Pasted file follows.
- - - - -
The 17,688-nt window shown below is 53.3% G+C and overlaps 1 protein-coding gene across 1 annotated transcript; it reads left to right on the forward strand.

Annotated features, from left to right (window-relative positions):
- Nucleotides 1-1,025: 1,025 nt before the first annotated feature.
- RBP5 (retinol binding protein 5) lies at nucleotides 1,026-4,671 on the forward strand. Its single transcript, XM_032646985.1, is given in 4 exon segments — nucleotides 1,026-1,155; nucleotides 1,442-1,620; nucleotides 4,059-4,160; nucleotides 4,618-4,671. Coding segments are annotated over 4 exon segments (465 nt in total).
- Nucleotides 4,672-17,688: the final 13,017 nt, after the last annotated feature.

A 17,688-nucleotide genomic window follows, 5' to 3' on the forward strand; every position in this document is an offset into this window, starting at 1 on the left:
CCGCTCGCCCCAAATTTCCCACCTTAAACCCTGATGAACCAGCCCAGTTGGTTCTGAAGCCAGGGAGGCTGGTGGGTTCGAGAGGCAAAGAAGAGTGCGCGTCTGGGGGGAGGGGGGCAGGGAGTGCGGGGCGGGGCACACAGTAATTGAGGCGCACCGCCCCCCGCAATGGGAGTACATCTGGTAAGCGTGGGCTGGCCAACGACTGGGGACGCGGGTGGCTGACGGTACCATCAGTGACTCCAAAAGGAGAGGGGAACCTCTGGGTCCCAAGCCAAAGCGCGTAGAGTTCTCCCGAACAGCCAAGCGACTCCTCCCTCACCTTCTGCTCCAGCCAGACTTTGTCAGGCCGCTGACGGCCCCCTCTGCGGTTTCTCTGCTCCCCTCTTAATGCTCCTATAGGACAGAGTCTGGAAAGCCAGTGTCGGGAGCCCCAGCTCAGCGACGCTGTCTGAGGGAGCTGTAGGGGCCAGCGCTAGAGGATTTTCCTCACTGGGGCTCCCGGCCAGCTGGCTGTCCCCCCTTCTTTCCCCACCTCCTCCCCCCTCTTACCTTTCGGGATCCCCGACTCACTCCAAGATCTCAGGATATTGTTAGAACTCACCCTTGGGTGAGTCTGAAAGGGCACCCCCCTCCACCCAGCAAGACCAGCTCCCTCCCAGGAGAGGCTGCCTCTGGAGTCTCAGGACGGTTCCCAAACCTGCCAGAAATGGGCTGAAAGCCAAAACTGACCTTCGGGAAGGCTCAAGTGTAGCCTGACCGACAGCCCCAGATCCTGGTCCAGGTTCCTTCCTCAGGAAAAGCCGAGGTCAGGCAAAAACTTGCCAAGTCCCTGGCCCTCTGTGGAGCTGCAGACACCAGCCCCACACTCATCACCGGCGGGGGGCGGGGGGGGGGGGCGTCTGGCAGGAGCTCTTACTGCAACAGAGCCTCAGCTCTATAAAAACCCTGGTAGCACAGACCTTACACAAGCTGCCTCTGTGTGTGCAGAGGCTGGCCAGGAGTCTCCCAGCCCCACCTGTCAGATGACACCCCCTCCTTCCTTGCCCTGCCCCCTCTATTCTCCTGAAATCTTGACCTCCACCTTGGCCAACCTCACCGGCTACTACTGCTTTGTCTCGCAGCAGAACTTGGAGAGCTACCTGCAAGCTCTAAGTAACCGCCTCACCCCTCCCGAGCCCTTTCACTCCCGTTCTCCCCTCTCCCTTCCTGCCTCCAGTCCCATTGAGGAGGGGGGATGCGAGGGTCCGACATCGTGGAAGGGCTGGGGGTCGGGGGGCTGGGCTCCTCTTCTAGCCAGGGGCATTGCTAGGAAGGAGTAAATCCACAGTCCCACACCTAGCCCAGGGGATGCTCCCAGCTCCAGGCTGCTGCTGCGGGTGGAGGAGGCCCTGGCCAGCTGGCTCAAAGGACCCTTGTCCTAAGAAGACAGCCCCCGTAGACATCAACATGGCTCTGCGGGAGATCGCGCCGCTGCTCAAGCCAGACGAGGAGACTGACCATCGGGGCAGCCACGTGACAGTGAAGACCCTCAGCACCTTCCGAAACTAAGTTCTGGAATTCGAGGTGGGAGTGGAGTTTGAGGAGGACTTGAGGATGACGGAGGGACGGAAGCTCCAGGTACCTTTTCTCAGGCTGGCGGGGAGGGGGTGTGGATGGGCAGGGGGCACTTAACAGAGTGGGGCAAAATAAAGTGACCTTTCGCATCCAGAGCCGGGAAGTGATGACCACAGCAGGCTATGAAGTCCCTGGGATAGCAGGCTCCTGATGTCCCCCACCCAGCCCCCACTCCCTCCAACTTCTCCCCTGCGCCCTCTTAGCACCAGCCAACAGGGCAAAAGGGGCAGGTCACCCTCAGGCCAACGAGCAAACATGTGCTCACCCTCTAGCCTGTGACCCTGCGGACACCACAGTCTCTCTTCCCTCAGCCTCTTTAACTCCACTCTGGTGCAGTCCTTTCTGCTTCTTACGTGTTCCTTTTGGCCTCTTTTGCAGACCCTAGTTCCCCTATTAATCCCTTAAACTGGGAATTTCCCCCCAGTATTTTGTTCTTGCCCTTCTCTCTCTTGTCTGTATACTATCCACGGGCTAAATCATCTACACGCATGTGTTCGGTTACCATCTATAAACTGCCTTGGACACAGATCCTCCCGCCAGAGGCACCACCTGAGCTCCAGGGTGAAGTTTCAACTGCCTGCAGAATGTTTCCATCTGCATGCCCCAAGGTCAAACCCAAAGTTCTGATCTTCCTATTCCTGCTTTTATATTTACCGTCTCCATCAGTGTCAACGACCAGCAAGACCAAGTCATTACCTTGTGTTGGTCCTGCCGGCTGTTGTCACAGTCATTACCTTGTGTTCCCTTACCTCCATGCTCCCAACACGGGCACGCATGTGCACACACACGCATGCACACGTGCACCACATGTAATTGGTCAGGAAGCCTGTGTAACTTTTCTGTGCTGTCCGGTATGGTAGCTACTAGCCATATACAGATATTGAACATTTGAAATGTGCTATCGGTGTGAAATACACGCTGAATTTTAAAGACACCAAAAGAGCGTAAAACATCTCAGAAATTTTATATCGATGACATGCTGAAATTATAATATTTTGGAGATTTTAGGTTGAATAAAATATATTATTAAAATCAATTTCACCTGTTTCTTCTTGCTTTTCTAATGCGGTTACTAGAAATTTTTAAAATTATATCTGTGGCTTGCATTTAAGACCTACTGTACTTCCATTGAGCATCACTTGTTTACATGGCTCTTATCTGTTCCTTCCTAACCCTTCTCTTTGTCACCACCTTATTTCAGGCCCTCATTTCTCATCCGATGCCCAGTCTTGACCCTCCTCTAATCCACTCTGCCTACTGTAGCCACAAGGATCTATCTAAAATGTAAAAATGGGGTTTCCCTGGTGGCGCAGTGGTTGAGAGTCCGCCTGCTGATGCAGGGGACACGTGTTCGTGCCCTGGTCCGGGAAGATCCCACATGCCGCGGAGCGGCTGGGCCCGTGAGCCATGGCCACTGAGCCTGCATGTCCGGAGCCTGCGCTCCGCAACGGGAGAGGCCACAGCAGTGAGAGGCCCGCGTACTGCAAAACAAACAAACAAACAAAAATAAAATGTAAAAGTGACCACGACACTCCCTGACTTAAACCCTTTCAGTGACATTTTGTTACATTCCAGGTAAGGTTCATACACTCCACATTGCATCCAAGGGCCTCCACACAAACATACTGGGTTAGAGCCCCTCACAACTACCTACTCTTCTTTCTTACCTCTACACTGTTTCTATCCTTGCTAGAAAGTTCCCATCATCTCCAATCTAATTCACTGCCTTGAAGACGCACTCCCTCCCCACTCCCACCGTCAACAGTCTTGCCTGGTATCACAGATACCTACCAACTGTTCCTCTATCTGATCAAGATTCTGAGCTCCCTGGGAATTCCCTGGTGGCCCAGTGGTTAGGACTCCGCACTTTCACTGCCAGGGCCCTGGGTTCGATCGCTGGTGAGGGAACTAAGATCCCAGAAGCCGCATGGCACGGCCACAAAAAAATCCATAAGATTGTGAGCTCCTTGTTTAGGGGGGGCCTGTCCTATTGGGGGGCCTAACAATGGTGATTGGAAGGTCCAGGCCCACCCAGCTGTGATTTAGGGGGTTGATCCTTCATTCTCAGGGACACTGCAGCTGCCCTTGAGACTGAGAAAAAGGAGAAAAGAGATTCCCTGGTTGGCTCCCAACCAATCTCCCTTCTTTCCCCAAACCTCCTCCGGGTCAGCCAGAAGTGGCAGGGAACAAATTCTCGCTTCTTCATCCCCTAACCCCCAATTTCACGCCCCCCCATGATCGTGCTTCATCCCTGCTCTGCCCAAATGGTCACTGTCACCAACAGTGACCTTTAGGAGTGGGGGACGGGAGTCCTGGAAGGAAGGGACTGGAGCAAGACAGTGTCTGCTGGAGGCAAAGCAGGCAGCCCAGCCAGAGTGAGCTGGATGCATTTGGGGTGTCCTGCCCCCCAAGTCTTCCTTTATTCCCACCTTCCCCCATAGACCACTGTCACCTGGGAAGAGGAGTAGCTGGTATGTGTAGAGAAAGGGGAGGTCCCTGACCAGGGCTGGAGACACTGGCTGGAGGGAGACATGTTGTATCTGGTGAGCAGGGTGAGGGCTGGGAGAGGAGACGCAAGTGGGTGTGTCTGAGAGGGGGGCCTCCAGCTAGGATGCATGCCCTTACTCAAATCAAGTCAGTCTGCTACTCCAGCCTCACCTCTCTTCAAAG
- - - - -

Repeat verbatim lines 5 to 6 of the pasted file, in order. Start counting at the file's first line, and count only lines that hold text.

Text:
- Nucleotides 4,672-17,688: the final 13,017 nt, after the last annotated feature.

A 17,688-nucleotide genomic window follows, 5' to 3' on the forward strand; every position in this document is an offset into this window, starting at 1 on the left: